Former England captain Chris Robshaw and his Barbarians team-mates who broke coronavirus protocols will not face a police investigation, London's Metropolitan force announced on Tuesday.
Footage on social media published over the weekend showed a group of players from the invitational side taking part in a drinking session at a pub near the squad's Park Lane hotel.
It was one of two nights out that eventually led to the Barbarians' non-cap international against England at Twickenham on Sunday being cancelled on health grounds.
The decision cost the Rugby Football Union (RFU) an estimated 1 million ($1.3 million) in lost broadcast income and sponsorship revenue.
The video footage shows Robshaw was present with several Barbarians players, including Ireland's Fergus McFadden and Scotland's Sean Maitland.
They appeared to flout several regulations, with England's World Cup-winning coach Clive Woodward criticising the "ridiculously stupid behaviour".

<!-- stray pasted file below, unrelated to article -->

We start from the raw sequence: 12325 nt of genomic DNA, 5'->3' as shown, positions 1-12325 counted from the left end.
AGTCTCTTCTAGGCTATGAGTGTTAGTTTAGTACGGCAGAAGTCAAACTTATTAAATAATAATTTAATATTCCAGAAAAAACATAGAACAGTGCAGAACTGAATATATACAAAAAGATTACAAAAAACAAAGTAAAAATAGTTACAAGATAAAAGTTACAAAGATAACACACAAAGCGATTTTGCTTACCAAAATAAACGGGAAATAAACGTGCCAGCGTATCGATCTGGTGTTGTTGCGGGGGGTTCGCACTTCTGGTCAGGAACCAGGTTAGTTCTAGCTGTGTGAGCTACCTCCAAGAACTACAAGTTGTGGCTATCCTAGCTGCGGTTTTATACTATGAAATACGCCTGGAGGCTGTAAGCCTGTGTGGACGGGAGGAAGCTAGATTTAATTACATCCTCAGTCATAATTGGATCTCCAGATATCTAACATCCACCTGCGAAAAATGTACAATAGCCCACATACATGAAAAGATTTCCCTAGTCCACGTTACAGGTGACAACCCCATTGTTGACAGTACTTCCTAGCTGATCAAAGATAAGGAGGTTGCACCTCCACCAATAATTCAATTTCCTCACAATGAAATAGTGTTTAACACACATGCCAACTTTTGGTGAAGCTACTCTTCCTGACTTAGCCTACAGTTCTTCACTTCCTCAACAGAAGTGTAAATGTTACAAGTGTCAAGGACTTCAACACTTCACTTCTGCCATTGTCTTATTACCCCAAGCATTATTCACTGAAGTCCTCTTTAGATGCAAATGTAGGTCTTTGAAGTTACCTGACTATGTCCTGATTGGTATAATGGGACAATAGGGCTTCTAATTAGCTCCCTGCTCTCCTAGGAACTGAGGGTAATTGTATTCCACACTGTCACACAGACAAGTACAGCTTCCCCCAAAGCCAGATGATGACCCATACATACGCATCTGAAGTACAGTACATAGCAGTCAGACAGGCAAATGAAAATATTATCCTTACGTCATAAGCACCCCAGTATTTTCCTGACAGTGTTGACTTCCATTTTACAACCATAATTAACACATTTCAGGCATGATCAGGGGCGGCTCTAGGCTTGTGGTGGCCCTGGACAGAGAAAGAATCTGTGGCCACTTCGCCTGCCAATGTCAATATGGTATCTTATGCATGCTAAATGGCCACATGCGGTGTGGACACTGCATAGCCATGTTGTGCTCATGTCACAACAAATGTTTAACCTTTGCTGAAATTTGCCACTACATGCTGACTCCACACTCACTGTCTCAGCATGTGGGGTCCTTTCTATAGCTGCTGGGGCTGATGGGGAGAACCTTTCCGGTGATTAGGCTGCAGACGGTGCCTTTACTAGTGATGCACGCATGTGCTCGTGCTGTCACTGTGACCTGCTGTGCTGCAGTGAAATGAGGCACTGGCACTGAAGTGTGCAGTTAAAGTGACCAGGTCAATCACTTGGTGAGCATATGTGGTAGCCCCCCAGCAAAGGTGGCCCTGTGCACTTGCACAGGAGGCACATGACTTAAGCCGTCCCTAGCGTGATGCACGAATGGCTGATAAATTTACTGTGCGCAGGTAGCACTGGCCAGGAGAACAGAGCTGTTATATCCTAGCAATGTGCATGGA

But a police statement said: "The Met will not investigate Covid breaches retrospectively unless they are the most dangerous and flagrant breaches of the regulations.
"The Met is not investigating this incident."
The RFU is still looking into last week's events and the players involved could face disciplinary action.
Cancellation deprived the RFU and stadium workers of much-needed income at a time when the governing body has taken a huge financial hit from Covid-19.
It also scuppered England's plan for a warm-up match ahead of their virus-delayed Six Nations finale away to Italy on Saturday, where victory could be enough to give Eddie Jones's men the title.
The England coach said Robshaw should be spared a torrent of abuse.
"I'm sure if Chris was involved, he'll be sorry for his actions," Jones told Sky Sports on Monday.
"Chris is a good young man. He's served his country well -- let's make sure we don't take it out on him too badly."
Former Harlequins back-rower Robshaw apologised via social media on Friday, saying he had been "irresponsible" and was "sincerely remorseful".